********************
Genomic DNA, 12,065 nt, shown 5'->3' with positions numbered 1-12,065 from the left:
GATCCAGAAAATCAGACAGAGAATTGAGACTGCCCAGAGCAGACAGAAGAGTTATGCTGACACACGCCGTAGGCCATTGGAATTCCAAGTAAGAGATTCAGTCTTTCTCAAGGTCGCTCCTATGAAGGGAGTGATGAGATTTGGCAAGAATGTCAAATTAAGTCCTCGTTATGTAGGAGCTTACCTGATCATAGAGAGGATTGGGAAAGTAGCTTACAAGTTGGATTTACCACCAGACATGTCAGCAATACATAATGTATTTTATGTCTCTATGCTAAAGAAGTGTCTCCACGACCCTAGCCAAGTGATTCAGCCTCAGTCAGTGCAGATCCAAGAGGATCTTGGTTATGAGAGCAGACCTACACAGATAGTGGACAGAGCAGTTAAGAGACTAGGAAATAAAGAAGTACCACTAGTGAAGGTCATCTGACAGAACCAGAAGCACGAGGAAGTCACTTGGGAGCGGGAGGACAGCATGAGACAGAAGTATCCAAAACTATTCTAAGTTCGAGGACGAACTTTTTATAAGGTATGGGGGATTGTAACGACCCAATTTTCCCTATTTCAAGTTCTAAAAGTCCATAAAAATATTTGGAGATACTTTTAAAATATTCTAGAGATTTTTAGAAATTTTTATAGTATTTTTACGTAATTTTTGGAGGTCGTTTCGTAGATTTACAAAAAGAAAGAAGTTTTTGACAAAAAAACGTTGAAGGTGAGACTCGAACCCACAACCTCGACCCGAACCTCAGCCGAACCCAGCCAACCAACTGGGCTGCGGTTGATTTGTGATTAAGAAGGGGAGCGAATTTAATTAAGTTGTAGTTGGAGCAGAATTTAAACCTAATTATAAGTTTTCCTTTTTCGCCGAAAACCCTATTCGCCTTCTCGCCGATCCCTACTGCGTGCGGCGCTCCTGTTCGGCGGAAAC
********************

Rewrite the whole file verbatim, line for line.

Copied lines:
Genomic DNA, 12,065 nt, shown 5'->3' with positions numbered 1-12,065 from the left:
GATCCAGAAAATCAGACAGAGAATTGAGACTGCCCAGAGCAGACAGAAGAGTTATGCTGACACACGCCGTAGGCCATTGGAATTCCAAGTAAGAGATTCAGTCTTTCTCAAGGTCGCTCCTATGAAGGGAGTGATGAGATTTGGCAAGAATGTCAAATTAAGTCCTCGTTATGTAGGAGCTTACCTGATCATAGAGAGGATTGGGAAAGTAGCTTACAAGTTGGATTTACCACCAGACATGTCAGCAATACATAATGTATTTTATGTCTCTATGCTAAAGAAGTGTCTCCACGACCCTAGCCAAGTGATTCAGCCTCAGTCAGTGCAGATCCAAGAGGATCTTGGTTATGAGAGCAGACCTACACAGATAGTGGACAGAGCAGTTAAGAGACTAGGAAATAAAGAAGTACCACTAGTGAAGGTCATCTGACAGAACCAGAAGCACGAGGAAGTCACTTGGGAGCGGGAGGACAGCATGAGACAGAAGTATCCAAAACTATTCTAAGTTCGAGGACGAACTTTTTATAAGGTATGGGGGATTGTAACGACCCAATTTTCCCTATTTCAAGTTCTAAAAGTCCATAAAAATATTTGGAGATACTTTTAAAATATTCTAGAGATTTTTAGAAATTTTTATAGTATTTTTACGTAATTTTTGGAGGTCGTTTCGTAGATTTACAAAAAGAAAGAAGTTTTTGACAAAAAAACGTTGAAGGTGAGACTCGAACCCACAACCTCGACCCGAACCTCAGCCGAACCCAGCCAACCAACTGGGCTGCGGTTGATTTGTGATTAAGAAGGGGAGCGAATTTAATTAAGTTGTAGTTGGAGCAGAATTTAAACCTAATTATAAGTTTTCCTTTTTCGCCGAAAACCCTATTCGCCTTCTCGCCGATCCCTACTGCGTGCGGCGCTCCTGTTCGGCGGAAAC